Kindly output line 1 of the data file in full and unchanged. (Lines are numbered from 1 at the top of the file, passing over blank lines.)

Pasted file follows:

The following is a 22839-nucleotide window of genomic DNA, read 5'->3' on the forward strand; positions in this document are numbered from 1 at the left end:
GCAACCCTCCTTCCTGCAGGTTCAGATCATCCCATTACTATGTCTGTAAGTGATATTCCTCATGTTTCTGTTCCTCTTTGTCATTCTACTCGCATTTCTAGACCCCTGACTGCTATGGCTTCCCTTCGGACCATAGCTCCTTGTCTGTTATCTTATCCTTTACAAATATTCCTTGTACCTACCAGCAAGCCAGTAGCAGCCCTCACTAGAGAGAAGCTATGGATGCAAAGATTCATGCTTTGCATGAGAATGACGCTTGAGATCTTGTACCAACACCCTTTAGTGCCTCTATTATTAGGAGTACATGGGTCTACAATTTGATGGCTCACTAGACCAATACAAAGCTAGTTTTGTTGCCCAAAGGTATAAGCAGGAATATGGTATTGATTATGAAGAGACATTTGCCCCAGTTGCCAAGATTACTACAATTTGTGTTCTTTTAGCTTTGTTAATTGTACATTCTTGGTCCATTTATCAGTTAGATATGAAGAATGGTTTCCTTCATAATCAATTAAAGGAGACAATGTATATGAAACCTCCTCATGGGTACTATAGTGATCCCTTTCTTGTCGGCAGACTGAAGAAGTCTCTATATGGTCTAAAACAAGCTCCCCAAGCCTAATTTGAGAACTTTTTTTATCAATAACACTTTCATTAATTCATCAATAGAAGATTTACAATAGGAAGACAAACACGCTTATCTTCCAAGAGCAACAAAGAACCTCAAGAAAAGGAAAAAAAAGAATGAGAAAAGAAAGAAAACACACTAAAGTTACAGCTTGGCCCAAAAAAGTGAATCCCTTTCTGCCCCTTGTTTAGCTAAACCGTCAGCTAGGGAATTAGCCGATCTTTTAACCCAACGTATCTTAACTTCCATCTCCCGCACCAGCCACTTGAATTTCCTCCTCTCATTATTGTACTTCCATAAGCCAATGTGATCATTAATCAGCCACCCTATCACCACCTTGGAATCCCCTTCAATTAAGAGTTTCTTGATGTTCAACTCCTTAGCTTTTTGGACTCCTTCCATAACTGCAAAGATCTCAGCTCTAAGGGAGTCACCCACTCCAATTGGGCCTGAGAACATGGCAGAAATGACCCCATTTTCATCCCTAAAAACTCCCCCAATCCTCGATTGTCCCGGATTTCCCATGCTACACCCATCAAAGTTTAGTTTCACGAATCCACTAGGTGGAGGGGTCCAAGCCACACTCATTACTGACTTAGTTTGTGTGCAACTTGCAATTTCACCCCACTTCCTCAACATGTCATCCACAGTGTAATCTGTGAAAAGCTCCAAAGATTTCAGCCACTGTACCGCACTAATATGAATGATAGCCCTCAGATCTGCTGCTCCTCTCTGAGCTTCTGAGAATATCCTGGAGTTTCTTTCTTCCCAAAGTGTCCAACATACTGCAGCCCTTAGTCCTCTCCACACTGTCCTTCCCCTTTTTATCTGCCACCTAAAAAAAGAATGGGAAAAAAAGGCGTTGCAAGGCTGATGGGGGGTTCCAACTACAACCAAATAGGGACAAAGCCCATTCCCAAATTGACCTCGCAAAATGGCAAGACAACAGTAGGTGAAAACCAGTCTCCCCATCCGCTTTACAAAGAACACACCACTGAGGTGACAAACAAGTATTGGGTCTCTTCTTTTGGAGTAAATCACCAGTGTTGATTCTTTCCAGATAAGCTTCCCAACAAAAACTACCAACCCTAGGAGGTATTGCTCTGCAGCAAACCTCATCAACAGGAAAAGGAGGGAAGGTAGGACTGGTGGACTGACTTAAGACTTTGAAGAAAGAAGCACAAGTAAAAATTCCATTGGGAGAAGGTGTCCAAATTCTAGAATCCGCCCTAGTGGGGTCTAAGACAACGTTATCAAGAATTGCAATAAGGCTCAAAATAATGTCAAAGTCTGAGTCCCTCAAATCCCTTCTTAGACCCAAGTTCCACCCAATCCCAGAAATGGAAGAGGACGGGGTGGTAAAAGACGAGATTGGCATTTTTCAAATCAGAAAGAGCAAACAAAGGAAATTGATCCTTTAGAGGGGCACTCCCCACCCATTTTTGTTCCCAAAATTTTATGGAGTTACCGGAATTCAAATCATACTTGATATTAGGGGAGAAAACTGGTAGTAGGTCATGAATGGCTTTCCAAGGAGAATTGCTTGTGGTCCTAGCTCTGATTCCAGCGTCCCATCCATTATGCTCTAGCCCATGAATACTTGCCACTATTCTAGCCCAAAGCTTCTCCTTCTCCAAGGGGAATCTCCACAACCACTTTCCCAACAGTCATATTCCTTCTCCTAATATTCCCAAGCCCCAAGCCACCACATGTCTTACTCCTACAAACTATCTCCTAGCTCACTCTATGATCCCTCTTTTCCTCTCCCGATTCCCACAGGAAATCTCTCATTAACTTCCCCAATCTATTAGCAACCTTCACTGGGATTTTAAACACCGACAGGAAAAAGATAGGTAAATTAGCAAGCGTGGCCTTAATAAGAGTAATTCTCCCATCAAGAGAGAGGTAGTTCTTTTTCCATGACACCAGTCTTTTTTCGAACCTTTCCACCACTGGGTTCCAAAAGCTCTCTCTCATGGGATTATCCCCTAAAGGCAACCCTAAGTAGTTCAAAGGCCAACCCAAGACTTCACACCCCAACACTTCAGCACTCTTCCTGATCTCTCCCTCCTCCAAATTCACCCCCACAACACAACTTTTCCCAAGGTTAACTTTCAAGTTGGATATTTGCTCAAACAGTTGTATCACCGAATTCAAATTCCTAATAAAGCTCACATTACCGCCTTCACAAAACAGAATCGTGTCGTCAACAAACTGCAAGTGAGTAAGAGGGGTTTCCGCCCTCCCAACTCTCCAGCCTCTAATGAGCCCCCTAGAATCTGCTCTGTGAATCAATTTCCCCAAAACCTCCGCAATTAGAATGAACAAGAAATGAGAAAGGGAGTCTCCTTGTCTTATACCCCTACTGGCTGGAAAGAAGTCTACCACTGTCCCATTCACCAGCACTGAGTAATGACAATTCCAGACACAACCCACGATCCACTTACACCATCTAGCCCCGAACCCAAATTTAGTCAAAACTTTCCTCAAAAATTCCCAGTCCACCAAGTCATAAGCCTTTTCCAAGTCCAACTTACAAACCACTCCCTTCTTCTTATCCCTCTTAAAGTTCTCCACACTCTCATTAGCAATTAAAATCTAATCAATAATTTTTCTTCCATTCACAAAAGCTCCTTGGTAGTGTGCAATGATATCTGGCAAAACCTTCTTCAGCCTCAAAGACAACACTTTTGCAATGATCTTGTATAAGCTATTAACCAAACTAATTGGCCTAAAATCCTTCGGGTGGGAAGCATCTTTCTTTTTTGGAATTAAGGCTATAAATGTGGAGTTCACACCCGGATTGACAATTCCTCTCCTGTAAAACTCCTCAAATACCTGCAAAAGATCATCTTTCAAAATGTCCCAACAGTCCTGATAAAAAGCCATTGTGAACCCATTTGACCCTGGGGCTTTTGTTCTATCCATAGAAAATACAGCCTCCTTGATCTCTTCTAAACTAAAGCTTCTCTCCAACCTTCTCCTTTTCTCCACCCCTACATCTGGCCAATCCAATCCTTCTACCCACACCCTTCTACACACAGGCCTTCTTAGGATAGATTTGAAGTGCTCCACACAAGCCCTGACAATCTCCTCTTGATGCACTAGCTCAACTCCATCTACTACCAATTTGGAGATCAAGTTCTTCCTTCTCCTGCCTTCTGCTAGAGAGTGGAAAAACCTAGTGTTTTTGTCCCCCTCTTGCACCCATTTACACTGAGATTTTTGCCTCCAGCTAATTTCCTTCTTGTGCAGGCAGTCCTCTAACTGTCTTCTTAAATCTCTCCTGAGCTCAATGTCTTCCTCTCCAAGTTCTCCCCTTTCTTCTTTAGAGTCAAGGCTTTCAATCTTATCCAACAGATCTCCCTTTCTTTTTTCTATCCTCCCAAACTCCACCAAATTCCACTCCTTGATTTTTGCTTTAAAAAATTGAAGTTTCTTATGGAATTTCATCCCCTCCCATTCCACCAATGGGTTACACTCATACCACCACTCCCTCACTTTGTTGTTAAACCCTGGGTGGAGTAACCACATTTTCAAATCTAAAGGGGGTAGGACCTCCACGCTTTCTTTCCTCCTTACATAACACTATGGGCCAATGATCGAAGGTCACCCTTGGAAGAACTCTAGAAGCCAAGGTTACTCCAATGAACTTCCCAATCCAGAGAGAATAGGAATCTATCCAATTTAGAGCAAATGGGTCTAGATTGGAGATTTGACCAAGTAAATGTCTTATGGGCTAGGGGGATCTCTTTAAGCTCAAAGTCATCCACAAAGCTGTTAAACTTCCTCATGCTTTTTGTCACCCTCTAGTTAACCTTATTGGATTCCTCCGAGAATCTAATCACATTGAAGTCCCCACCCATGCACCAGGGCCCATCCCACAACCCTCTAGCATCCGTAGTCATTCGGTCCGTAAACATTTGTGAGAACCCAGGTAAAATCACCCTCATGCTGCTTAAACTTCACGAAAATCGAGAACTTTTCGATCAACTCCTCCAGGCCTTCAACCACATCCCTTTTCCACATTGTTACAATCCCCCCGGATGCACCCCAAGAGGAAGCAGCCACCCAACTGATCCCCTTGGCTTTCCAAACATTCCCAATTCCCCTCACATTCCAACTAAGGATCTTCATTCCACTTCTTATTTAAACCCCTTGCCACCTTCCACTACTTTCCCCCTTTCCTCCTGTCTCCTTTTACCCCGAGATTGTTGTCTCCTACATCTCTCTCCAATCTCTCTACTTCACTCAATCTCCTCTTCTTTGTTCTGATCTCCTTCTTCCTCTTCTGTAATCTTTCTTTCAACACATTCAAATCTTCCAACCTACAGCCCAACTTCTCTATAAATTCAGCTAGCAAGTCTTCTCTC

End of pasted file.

The following is a 22839-nucleotide window of genomic DNA, read 5'->3' on the forward strand; positions in this document are numbered from 1 at the left end: